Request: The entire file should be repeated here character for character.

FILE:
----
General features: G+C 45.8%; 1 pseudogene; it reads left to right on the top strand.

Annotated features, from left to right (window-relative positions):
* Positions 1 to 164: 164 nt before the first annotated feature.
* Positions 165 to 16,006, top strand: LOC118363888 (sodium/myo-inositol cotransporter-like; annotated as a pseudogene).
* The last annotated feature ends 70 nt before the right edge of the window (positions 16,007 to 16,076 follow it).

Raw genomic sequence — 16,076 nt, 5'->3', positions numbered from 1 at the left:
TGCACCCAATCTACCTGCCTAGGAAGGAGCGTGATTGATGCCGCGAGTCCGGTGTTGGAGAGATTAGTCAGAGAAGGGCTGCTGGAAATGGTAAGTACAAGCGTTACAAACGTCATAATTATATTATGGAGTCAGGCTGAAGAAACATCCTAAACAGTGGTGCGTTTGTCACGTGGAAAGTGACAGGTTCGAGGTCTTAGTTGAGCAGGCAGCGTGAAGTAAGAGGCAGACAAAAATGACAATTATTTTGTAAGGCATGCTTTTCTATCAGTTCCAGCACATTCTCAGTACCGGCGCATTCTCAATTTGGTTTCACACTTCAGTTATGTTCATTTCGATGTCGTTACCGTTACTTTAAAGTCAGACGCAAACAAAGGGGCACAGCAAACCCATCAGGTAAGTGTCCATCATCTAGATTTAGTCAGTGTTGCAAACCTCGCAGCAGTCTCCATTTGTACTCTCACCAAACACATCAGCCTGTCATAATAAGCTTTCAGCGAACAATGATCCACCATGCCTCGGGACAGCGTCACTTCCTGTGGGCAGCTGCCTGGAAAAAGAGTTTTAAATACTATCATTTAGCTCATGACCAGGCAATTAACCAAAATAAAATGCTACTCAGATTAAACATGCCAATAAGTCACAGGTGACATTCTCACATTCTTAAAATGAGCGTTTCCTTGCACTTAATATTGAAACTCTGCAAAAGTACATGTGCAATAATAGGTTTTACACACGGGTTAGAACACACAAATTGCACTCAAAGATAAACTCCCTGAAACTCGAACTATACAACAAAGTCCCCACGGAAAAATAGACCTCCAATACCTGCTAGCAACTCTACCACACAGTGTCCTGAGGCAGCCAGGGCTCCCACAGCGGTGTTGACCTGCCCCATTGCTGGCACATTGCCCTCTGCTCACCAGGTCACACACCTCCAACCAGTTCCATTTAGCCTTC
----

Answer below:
General features: G+C 45.8%; 1 pseudogene; it reads left to right on the top strand.

Annotated features, from left to right (window-relative positions):
* Positions 1 to 164: 164 nt before the first annotated feature.
* Positions 165 to 16,006, top strand: LOC118363888 (sodium/myo-inositol cotransporter-like; annotated as a pseudogene).
* The last annotated feature ends 70 nt before the right edge of the window (positions 16,007 to 16,076 follow it).

Raw genomic sequence — 16,076 nt, 5'->3', positions numbered from 1 at the left:
TGCACCCAATCTACCTGCCTAGGAAGGAGCGTGATTGATGCCGCGAGTCCGGTGTTGGAGAGATTAGTCAGAGAAGGGCTGCTGGAAATGGTAAGTACAAGCGTTACAAACGTCATAATTATATTATGGAGTCAGGCTGAAGAAACATCCTAAACAGTGGTGCGTTTGTCACGTGGAAAGTGACAGGTTCGAGGTCTTAGTTGAGCAGGCAGCGTGAAGTAAGAGGCAGACAAAAATGACAATTATTTTGTAAGGCATGCTTTTCTATCAGTTCCAGCACATTCTCAGTACCGGCGCATTCTCAATTTGGTTTCACACTTCAGTTATGTTCATTTCGATGTCGTTACCGTTACTTTAAAGTCAGACGCAAACAAAGGGGCACAGCAAACCCATCAGGTAAGTGTCCATCATCTAGATTTAGTCAGTGTTGCAAACCTCGCAGCAGTCTCCATTTGTACTCTCACCAAACACATCAGCCTGTCATAATAAGCTTTCAGCGAACAATGATCCACCATGCCTCGGGACAGCGTCACTTCCTGTGGGCAGCTGCCTGGAAAAAGAGTTTTAAATACTATCATTTAGCTCATGACCAGGCAATTAACCAAAATAAAATGCTACTCAGATTAAACATGCCAATAAGTCACAGGTGACATTCTCACATTCTTAAAATGAGCGTTTCCTTGCACTTAATATTGAAACTCTGCAAAAGTACATGTGCAATAATAGGTTTTACACACGGGTTAGAACACACAAATTGCACTCAAAGATAAACTCCCTGAAACTCGAACTATACAACAAAGTCCCCACGGAAAAATAGACCTCCAATACCTGCTAGCAACTCTACCACACAGTGTCCTGAGGCAGCCAGGGCTCCCACAGCGGTGTTGACCTGCCCCATTGCTGGCACATTGCCCTCTGCTCACCAGGTCACACACCTCCAACCAGTTCCATTTAGCCTTC